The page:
Use of galvanized steel containers for food storage or container gardening can be dangerous because of the chance of zinc, possibly contaminated with cadmium, leaching from the steel and entering the food chain. In particular, the acid content of some foods can corrode the zinc coatings of galvanized steel containers. Zinc absorbed by the body can be responsible for minor illness, and cadmium irritates the stomach severely.
Galvanized steel containers should not be used for container gardening involving food plants, according to Urban Farm. If the zinc is contaminated with high doses of cadmium, it results in diarrhea and vomiting. Low doses of cadmium can contribute to kidney disease and lung damage.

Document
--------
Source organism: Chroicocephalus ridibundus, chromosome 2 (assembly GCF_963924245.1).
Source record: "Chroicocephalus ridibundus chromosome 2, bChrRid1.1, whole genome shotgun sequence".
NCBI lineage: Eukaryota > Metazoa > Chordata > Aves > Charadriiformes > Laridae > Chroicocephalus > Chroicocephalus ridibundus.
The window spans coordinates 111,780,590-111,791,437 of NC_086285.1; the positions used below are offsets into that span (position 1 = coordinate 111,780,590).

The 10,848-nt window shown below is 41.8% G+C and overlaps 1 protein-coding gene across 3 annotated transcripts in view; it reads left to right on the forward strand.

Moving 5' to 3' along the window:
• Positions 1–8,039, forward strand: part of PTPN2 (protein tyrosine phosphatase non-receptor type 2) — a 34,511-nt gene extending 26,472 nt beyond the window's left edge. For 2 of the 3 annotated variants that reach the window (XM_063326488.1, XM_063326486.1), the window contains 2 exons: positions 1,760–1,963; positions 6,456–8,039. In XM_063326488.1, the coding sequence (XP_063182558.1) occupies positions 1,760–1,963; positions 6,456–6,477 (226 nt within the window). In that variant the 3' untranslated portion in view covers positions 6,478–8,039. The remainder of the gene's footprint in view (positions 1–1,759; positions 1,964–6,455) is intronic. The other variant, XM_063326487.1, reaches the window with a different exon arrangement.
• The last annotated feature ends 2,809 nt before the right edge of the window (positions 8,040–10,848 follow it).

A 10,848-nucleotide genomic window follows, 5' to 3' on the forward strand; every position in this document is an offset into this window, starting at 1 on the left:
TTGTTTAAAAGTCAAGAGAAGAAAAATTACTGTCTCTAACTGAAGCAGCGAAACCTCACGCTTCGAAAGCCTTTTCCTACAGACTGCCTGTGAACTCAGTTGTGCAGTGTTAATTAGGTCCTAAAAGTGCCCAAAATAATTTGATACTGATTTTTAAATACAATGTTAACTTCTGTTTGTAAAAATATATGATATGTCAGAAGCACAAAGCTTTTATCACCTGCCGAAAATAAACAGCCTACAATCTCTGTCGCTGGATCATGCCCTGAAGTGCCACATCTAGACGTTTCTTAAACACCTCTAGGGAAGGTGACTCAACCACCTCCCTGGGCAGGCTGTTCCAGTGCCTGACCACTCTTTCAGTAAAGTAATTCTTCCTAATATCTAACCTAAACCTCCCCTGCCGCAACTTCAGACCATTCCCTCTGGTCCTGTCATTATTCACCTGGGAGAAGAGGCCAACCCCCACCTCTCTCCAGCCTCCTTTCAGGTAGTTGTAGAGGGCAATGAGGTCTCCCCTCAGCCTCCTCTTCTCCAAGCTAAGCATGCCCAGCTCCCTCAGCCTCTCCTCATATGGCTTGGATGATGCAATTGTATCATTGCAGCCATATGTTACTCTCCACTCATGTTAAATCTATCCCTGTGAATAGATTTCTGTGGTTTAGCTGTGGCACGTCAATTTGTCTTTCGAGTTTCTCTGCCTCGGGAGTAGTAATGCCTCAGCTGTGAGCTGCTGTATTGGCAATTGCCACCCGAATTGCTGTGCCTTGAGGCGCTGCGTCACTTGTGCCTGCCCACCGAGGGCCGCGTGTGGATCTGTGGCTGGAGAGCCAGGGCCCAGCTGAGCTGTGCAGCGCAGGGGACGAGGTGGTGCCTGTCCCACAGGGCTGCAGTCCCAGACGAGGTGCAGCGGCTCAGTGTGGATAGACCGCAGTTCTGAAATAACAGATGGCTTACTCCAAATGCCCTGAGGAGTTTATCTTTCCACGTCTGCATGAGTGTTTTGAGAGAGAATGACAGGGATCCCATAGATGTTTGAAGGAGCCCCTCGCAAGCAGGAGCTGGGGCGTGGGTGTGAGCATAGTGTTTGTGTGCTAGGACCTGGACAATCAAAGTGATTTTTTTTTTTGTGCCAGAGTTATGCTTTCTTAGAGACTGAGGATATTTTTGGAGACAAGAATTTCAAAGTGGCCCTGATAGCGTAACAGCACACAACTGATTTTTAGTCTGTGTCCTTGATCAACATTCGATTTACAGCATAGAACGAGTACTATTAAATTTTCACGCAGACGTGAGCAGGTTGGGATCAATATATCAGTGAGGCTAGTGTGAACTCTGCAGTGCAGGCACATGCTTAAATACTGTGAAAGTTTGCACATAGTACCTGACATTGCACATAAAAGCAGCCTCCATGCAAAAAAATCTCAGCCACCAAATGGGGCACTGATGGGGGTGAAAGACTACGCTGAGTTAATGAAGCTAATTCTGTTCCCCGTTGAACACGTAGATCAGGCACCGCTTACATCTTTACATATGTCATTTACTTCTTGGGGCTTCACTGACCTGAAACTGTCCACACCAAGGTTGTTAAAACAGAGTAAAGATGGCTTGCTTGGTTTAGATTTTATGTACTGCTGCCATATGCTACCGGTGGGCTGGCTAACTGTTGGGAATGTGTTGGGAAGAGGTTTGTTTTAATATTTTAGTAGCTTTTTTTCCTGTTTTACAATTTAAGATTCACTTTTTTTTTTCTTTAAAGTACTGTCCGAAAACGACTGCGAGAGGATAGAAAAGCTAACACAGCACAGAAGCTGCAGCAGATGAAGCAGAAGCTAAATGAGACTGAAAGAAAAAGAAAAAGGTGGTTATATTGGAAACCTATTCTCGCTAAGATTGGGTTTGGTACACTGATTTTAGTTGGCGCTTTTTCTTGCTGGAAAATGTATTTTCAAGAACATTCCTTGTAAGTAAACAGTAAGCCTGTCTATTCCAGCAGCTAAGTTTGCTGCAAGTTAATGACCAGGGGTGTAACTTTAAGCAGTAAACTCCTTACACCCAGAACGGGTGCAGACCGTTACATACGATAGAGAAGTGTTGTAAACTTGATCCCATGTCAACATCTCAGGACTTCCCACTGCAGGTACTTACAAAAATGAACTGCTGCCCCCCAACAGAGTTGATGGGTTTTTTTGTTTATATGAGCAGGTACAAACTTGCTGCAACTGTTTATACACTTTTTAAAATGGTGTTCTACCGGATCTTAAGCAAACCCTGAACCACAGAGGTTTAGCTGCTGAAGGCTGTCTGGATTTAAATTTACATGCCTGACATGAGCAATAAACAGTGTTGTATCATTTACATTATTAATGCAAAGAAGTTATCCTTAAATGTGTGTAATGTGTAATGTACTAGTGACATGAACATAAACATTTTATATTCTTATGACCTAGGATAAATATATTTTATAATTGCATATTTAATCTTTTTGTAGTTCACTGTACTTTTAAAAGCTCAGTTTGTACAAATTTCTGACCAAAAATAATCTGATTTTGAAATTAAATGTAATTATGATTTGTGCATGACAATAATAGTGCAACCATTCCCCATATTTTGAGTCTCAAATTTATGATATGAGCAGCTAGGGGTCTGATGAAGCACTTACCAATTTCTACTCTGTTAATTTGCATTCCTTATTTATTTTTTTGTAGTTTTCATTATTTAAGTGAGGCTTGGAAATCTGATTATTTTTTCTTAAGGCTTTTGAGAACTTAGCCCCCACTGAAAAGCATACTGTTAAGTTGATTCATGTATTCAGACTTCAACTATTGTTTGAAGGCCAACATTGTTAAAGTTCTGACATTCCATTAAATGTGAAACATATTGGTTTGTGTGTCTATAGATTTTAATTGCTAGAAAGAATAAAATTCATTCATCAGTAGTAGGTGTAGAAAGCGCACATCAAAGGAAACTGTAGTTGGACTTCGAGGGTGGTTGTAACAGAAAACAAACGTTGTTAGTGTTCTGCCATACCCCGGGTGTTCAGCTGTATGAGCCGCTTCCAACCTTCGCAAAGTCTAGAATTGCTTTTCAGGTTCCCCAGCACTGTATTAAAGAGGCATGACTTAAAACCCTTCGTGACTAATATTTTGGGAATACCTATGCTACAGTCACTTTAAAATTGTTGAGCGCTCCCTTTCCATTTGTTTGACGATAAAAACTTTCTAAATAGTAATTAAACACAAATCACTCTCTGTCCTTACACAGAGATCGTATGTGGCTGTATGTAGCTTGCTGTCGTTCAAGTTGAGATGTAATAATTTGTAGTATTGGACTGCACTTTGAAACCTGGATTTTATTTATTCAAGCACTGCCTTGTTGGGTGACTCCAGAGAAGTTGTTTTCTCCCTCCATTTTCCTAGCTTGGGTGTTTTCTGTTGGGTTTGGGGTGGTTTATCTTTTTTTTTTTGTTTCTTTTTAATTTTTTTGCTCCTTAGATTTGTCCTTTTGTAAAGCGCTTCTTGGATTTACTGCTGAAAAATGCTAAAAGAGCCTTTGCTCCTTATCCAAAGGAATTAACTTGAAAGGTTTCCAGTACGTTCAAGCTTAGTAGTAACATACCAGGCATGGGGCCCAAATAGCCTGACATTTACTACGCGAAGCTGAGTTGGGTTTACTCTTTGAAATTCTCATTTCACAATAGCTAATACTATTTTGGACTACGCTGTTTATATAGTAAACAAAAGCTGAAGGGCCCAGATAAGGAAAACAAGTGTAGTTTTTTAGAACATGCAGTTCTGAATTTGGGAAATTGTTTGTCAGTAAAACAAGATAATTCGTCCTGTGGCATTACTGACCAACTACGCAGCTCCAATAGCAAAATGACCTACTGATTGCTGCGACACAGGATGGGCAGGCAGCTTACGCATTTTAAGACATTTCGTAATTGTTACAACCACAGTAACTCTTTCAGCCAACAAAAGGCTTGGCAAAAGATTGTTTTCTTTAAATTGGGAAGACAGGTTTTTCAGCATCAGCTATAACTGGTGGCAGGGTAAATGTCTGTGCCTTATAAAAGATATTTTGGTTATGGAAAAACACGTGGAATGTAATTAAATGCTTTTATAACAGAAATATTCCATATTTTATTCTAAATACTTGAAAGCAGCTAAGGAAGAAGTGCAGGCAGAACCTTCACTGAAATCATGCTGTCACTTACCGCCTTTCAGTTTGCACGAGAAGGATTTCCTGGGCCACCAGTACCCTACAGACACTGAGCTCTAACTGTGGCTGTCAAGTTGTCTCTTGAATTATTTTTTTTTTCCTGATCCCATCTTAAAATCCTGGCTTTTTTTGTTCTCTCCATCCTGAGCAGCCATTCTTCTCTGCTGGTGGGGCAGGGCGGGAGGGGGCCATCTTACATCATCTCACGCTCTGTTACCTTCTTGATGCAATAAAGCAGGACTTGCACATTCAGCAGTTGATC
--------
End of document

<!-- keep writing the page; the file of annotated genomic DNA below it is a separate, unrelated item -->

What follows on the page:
Foods with acidic content should not be stored in galvanized steel containers. Acidic foods convert the zinc coating of galvanized steel to zinc salts, which cause minor illness when absorbed by the body.
Galvanized steel is widely used for transportation of water on a large-scale basis. If the water has a low pH factor and is acidic, it can corrode the zinc coating of the pipes. When this occurs, lead and cadmium can leach into the drinking water. If tap water tastes bitter, it may be the result of high lead or cadmium. If tests show cadmium content of greater than 0.015 milligrams per liter or lead content of greater than 0.005 milligrams per liter, the water is not safe to drink. An older plumbing system containing galvanized steel pipes has a greater likelihood of contaminated water, especially if the water sits a long time.